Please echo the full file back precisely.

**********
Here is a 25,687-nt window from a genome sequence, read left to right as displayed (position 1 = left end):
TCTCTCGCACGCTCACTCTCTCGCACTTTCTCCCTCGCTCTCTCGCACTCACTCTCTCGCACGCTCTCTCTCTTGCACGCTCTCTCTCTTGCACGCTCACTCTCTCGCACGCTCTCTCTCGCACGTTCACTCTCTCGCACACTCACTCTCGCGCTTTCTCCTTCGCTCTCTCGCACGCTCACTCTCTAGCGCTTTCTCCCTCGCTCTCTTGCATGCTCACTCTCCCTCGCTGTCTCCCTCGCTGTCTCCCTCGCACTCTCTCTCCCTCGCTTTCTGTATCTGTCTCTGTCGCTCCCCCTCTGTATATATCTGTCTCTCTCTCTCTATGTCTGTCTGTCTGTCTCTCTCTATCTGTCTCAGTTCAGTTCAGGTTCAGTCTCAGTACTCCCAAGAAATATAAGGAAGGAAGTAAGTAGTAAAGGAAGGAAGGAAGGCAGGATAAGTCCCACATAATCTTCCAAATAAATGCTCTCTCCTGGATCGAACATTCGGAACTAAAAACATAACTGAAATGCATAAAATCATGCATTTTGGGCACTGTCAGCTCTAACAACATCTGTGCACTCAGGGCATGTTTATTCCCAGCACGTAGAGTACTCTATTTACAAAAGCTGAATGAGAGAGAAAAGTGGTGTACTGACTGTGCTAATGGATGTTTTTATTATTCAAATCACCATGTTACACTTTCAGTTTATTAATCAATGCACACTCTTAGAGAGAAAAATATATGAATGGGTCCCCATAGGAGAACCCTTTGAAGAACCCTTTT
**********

Here is a 25,687-nt window from a genome sequence, read left to right as displayed (position 1 = left end):
TCTCTCGCACGCTCACTCTCTCGCACTTTCTCCCTCGCTCTCTCGCACTCACTCTCTCGCACGCTCTCTCTCTTGCACGCTCTCTCTCTTGCACGCTCACTCTCTCGCACGCTCTCTCTCGCACGTTCACTCTCTCGCACACTCACTCTCGCGCTTTCTCCTTCGCTCTCTCGCACGCTCACTCTCTAGCGCTTTCTCCCTCGCTCTCTTGCATGCTCACTCTCCCTCGCTGTCTCCCTCGCTGTCTCCCTCGCACTCTCTCTCCCTCGCTTTCTGTATCTGTCTCTGTCGCTCCCCCTCTGTATATATCTGTCTCTCTCTCTCTATGTCTGTCTGTCTGTCTCTCTCTATCTGTCTCAGTTCAGTTCAGGTTCAGTCTCAGTACTCCCAAGAAATATAAGGAAGGAAGTAAGTAGTAAAGGAAGGAAGGAAGGCAGGATAAGTCCCACATAATCTTCCAAATAAATGCTCTCTCCTGGATCGAACATTCGGAACTAAAAACATAACTGAAATGCATAAAATCATGCATTTTGGGCACTGTCAGCTCTAACAACATCTGTGCACTCAGGGCATGTTTATTCCCAGCACGTAGAGTACTCTATTTACAAAAGCTGAATGAGAGAGAAAAGTGGTGTACTGACTGTGCTAATGGATGTTTTTATTATTCAAATCACCATGTTACACTTTCAGTTTATTAATCAATGCACACTCTTAGAGAGAAAAATATATGAATGGGTCCCCATAGGAGAACCCTTTGAAGAACCCTTTT